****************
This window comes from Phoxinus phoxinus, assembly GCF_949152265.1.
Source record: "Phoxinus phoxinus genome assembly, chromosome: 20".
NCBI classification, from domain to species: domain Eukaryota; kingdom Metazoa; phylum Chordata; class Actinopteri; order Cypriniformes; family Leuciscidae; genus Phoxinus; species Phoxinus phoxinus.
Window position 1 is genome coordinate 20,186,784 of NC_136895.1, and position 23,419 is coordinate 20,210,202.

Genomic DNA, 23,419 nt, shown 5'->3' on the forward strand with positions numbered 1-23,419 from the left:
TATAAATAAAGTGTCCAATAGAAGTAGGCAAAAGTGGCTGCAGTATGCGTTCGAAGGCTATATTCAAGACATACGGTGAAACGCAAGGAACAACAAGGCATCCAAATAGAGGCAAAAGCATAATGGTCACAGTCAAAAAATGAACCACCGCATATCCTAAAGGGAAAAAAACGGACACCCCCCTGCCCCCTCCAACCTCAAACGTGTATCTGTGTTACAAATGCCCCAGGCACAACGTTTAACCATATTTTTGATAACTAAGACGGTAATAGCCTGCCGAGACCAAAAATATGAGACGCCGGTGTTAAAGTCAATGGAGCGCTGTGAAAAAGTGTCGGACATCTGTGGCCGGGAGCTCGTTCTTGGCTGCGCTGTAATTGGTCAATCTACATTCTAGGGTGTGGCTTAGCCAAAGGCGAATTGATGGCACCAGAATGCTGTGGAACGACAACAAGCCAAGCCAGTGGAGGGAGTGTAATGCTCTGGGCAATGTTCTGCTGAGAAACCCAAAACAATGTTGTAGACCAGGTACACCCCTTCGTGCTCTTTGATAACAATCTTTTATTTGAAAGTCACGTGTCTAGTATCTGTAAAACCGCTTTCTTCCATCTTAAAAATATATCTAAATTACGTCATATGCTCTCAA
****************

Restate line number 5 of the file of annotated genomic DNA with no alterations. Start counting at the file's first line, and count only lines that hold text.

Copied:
Genomic DNA, 23,419 nt, shown 5'->3' on the forward strand with positions numbered 1-23,419 from the left: